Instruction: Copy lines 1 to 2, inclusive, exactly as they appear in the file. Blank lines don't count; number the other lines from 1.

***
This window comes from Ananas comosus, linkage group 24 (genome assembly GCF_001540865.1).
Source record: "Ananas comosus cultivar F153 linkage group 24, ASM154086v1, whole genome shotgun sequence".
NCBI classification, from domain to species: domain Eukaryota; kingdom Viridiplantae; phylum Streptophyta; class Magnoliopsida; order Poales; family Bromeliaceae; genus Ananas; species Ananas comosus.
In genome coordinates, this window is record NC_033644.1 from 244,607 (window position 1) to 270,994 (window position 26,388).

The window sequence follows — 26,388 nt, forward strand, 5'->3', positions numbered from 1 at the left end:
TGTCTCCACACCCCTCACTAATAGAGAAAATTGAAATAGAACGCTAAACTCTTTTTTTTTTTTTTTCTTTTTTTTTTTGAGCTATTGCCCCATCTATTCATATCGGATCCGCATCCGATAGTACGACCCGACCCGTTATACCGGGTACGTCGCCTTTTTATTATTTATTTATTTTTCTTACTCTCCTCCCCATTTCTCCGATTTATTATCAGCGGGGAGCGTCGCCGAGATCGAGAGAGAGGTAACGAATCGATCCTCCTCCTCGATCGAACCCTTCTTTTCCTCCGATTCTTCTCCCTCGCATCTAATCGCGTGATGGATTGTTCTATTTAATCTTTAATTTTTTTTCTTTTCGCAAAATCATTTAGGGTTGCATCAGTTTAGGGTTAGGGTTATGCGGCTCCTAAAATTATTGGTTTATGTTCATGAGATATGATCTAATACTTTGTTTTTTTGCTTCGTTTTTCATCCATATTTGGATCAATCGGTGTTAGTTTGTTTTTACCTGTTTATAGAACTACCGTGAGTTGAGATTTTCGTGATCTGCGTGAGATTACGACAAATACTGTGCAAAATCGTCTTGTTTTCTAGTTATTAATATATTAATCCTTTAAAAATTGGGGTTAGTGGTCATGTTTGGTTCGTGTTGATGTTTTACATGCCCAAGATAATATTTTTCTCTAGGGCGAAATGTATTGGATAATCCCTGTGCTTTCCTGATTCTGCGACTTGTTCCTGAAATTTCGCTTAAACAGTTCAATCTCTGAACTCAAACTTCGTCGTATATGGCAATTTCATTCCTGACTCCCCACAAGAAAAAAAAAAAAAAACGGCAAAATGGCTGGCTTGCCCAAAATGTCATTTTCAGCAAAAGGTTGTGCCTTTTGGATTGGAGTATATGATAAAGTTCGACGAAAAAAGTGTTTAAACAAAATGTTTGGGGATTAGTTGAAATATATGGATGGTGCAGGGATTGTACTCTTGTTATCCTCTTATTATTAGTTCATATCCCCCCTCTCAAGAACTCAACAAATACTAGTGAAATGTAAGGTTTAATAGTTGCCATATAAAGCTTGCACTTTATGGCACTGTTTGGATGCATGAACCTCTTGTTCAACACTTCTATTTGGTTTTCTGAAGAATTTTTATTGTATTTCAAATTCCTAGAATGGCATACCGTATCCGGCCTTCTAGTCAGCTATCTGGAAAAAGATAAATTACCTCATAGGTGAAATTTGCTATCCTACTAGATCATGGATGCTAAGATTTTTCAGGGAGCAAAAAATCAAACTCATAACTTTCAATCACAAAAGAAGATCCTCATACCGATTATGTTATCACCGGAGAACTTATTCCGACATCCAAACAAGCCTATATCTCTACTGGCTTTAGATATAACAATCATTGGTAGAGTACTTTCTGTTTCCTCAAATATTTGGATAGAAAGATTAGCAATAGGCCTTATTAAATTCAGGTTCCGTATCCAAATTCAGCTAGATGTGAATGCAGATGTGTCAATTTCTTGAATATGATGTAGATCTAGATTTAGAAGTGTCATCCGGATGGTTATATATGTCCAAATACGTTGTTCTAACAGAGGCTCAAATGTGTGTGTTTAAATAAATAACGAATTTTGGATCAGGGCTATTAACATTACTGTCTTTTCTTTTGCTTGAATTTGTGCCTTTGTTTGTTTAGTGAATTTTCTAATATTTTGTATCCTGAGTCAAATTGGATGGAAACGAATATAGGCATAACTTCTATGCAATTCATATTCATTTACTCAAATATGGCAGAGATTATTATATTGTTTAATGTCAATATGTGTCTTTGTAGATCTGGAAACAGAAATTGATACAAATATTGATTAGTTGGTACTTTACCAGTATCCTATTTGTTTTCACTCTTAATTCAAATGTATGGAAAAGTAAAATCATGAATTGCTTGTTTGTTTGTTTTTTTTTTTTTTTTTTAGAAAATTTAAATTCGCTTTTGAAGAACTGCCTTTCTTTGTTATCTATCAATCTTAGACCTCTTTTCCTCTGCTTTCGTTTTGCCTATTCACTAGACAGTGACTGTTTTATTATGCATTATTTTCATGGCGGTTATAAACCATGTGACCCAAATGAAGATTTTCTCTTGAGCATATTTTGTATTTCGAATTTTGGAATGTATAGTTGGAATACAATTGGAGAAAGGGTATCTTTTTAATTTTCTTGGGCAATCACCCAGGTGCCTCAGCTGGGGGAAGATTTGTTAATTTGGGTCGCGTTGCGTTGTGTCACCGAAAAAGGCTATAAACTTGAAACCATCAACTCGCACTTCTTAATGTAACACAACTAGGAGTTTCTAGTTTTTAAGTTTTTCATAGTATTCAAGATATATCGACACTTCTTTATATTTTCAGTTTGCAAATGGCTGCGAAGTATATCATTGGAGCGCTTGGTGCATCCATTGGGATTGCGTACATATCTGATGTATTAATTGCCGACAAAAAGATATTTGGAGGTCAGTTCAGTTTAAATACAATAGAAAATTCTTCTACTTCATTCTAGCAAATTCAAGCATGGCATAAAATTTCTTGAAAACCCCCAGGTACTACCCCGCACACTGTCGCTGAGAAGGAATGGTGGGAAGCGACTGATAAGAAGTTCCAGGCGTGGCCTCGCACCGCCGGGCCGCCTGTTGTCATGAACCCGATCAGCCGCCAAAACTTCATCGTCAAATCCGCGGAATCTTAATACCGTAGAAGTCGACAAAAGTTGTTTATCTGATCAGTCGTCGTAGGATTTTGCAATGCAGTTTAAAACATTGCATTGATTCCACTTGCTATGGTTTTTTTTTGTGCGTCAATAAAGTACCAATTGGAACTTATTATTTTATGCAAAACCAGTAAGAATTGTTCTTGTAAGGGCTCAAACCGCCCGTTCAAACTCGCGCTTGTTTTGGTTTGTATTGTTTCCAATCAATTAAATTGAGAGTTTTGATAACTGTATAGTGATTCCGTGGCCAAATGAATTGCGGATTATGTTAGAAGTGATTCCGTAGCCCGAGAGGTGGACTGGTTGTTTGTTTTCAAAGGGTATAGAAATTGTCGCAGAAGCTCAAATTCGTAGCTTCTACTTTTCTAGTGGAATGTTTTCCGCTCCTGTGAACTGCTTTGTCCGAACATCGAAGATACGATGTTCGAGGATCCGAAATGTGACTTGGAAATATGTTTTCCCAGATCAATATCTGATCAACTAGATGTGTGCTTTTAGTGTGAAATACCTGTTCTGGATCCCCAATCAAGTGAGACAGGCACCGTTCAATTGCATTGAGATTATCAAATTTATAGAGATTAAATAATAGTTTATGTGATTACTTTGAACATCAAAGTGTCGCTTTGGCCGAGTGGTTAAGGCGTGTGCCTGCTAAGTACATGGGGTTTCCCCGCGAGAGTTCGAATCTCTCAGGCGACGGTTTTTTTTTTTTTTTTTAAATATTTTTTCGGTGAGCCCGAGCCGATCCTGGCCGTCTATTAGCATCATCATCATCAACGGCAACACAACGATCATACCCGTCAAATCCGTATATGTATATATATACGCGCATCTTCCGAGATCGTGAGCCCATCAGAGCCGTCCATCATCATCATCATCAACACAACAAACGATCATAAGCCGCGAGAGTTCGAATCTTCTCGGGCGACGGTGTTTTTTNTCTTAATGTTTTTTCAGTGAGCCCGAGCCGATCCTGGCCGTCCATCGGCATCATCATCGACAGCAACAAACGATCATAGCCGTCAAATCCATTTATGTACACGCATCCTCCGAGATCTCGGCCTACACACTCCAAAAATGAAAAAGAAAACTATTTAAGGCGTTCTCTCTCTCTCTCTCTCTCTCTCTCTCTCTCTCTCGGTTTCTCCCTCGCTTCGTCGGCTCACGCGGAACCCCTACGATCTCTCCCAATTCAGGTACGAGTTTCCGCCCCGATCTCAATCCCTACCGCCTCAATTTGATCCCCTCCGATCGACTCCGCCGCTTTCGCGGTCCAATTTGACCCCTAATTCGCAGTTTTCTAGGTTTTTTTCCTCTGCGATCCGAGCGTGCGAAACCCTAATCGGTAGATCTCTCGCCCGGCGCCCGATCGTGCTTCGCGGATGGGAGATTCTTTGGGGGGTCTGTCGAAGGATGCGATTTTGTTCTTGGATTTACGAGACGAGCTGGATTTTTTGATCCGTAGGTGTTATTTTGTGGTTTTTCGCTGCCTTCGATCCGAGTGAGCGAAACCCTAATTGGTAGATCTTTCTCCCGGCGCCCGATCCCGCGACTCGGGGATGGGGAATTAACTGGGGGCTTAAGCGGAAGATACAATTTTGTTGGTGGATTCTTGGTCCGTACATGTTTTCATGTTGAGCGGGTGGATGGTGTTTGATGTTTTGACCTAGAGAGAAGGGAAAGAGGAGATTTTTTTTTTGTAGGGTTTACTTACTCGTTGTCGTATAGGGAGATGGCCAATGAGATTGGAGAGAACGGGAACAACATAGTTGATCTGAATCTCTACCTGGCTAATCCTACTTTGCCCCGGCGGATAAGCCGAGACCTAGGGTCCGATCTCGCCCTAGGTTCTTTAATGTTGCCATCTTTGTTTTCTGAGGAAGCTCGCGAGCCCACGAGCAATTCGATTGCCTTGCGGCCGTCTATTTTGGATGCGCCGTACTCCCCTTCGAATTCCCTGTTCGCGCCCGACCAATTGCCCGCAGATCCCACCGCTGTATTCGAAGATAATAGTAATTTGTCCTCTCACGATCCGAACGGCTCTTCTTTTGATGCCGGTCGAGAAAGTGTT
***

This window comes from Ananas comosus, linkage group 24 (genome assembly GCF_001540865.1).
Source record: "Ananas comosus cultivar F153 linkage group 24, ASM154086v1, whole genome shotgun sequence".